Ötzi the mummified Iceman actually froze to death

New analysis contradicts earlier assessment he had died of injuries

Ötzi, this Copper Age hunter-gatherer, had life threatening shoulder and head injuries. But that’s not what killed him, a new study concludes.

SOUTH TYROL MUSEUM OF ARCHAEOLOGY/EURAC/SAMADELLI/STASCHITZ

NEW ORLEANS, La. — In 1991, hikers in the high Alps along the Austrian-Italian border discovered the remains of a man frozen in the ice for some 5,300 years. What had killed this man — nicknamed, Ötzi (OOT-see) the Iceman — has remained a mystery. A new analysis comes to a fairly simple conclusion: It was the weather.

“Freezing to death is quite likely the main cause of death in this classic cold case,” reports Frank Rühli. An anthropologist, he works at the University of Zurich in Switzerland. Ötzi had been a Copper Age hunter-gatherer. And it appears that the extreme cold killed him within anywhere from a few minutes to a few hours. Rühli shared his team’s new assessment April 20, here, at the annual meeting of the American Association of Physical Anthropologists.

Ötzi had a range of injuries. In fact, some analyses had hinted he might have been the earliest known murder victim. After all, he had been shot. A stone arrowhead remained in his left shoulder. He also had a series of head wounds.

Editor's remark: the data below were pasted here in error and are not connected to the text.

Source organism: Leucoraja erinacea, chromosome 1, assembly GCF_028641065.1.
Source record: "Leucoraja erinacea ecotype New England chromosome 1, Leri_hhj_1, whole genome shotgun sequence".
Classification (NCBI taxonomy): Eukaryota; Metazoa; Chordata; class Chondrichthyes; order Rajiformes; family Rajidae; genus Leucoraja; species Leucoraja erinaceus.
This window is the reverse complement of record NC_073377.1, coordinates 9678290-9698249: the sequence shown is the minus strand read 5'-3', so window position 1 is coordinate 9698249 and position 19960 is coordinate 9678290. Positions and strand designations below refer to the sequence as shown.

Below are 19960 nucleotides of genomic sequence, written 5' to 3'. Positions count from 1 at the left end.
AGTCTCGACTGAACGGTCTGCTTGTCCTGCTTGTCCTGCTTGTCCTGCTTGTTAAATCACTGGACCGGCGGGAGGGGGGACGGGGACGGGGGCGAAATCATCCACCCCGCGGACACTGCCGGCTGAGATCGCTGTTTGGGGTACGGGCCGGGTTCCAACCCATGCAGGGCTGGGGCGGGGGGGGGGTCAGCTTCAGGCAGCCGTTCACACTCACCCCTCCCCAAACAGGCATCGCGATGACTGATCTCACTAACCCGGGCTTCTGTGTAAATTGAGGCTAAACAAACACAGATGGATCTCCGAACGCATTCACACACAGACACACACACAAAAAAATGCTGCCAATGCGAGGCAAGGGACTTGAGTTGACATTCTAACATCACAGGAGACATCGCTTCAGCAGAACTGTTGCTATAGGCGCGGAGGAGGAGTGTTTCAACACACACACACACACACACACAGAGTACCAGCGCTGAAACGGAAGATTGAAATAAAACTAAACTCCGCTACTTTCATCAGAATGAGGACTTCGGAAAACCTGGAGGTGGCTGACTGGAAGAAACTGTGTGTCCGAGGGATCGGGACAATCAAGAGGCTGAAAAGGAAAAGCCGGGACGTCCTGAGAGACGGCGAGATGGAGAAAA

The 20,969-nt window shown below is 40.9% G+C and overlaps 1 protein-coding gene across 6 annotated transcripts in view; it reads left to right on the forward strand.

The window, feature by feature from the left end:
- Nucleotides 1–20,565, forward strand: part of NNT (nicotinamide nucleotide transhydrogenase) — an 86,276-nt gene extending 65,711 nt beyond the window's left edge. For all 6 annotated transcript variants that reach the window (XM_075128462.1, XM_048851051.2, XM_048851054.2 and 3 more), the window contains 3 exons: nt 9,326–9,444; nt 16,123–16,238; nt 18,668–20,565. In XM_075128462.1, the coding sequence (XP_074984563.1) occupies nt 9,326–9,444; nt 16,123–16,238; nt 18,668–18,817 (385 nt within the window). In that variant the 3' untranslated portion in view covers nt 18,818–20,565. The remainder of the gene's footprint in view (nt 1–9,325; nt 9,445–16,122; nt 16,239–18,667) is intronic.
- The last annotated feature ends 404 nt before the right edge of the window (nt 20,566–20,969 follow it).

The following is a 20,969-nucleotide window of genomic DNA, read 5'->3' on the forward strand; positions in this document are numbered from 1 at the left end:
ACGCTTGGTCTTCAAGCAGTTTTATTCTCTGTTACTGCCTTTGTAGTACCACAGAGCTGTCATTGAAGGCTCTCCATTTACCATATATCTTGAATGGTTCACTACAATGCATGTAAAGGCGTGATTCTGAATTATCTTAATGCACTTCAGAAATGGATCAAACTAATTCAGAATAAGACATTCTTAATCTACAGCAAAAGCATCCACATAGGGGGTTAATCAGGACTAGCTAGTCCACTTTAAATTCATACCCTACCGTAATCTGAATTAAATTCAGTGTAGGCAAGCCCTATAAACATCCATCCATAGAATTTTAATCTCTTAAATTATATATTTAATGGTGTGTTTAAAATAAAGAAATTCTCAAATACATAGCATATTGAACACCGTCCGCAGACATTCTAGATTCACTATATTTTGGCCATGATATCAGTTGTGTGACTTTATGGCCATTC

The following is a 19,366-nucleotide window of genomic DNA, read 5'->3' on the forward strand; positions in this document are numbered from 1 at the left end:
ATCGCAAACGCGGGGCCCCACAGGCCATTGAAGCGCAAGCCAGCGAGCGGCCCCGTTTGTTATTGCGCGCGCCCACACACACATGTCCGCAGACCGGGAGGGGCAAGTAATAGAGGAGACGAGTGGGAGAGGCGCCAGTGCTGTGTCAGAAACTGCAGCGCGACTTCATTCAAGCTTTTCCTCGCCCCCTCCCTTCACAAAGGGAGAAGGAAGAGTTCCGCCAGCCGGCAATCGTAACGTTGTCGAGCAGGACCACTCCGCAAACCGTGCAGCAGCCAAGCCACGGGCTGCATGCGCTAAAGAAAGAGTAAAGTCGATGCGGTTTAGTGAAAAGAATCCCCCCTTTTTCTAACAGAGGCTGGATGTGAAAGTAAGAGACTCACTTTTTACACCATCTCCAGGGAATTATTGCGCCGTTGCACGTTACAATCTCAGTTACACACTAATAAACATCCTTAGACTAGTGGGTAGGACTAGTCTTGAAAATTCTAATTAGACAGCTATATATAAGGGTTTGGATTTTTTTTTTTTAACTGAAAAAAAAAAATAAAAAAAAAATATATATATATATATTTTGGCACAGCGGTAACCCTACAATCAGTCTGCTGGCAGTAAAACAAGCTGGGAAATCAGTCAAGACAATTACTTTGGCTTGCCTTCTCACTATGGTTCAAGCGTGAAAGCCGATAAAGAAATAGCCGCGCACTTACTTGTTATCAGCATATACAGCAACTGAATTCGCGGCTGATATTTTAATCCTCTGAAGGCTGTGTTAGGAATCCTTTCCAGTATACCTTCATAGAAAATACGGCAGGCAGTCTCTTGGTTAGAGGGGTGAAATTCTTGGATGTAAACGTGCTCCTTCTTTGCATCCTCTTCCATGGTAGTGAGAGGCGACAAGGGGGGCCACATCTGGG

Researchers have now subjected his remains to new forensic analyses. These included X-rays and CT scans. They show the stone weapon did not penetrate far into the shoulder. It ruptured a blood vessel but caused no major damage, Rühli reports. There was internal bleeding. It totaled only about 100 milliliters, however — maybe half a cup. That was enough of a poke to cause plenty of discomfort but not death, Rühli says.

As for the head wounds, some researchers had argued they signaled Ötzi had been clubbed to death. There were several depressions and fractures on the Iceman’s skull. Still, they wouldn’t have proven fatal, Rühli said. Those injuries were more likely due to an accident. He could just have hit his head after a fall while walking over rough ground. The Iceman had been found, face down, wearing fur headgear. That fur likely cushioned his noggin when he took a final headlong tumble, Rühli suggests.

Bruce Bower has written about the behavioral sciences for Science News since 1984. He writes about psychology, anthropology, archaeology and mental health issues.

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